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Subsidies for gentrification

Quicken Loans logoDTE LOGOI was disappointed in the panel’s response, specifically Phil Cooley’s, to a question at the Two Detroits? Gentrification. forum: “How does subsidized housing effect gentrification? Not subsidized housing for poor folk to create mixed income neighborhoods, but subsidization for upscale corporate folks like Quicken Loans employees (add DTE, Blue Cross, Compuware, and so on) in the Cass Corridor and Corktown.”

Full disclosure, the question was my own, put because our church has a two-flat house in Corktown, which Quicken Loans employees have been eagerly applying to rent since they could be provided $2500 support if they can properly land the lease. We think of that as a subsidy and have made a policy not to participate.

Such supports alter the market, as they say, raising rents and values, competing with and forcing out current residents. Though he went on to praise the work of the non-profits and corporations, Phil replied as a Corktown resident that no such subsidies were being received from corporations or foundations. I’m sure he misspoke.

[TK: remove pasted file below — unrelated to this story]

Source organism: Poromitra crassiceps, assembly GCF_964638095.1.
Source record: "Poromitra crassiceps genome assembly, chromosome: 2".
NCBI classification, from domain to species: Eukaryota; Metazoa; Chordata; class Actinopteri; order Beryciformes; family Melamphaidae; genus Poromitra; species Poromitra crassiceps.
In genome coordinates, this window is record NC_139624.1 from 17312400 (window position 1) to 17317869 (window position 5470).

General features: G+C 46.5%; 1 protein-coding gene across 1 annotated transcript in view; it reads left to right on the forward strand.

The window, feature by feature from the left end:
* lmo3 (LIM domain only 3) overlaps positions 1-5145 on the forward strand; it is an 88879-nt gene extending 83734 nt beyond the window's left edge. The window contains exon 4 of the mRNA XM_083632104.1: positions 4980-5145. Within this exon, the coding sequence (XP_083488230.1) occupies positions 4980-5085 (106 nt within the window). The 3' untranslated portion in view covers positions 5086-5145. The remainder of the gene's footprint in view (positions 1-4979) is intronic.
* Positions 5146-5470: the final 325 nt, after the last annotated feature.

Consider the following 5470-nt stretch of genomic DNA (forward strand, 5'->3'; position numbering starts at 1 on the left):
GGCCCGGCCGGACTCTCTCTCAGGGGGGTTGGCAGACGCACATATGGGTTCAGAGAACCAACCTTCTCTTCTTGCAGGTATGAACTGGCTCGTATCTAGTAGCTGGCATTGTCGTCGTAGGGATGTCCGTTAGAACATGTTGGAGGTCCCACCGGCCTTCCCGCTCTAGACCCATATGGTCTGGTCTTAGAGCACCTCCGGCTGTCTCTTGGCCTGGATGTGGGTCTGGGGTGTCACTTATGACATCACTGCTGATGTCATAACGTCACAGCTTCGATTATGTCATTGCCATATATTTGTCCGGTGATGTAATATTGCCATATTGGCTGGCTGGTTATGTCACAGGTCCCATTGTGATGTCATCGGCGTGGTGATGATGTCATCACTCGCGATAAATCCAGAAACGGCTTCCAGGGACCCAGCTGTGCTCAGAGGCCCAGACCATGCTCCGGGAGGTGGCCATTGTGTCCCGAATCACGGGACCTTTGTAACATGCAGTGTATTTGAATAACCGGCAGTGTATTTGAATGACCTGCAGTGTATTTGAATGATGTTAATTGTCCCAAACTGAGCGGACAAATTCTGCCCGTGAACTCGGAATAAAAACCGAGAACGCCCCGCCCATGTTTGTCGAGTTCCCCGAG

Any local real estate agent in the neighborhood would know that buyers who work for these corporations could receive $20,000 forgiveable loans to purchase homes in these and other select neighborhoods, including downtown. I think of this as a corporate subsidy. The $3.8 million dollars earmarked for Tiger stadium restoration and development is now in the control of the Conservancy and the Detroit Economic Growth Corporation. Though substantially for the site, grants have been parceled out along Michigan Avenue to businesses and bars.

Like one of the distilleries, I believe the new Bagel operation, however good these folks might be, got $50K to rehab their building for startup. That is a subsidy too. Something which new start-ups at Hubbell and Fenkell don’t get. Never mind subsidies like small business tax abatements or brownfield tax credits or properties bought for $1.

Cultural creatives pulling themselves up by their imaginative bootstraps, are privileged with structural help they don’t acknowledge or perhaps even recognize.

At the forum, I don’t recall hearing mention of the Detroit Future City development vision. This 300-page, privately funded study, which the Duggan administration has declared its “bible,” identifies which neighborhoods will receive resources and infrastructure and which will have the plug pulled on them. It never mentions race or class in terms of history or future.

It’s not a “plan,” but its maps clearly suggest where people will be moved from and where they are to be concentrated (where rents and land values will necessarily rise). Emergency management speeds the process as the Ilich hockey rink deal shows. There are designs for the Two Detroits, and they’re not just mystified logics of the market’s invisible hand.

— Bill Wylie-Kellermann, pastor, St Peter’s Episcopal

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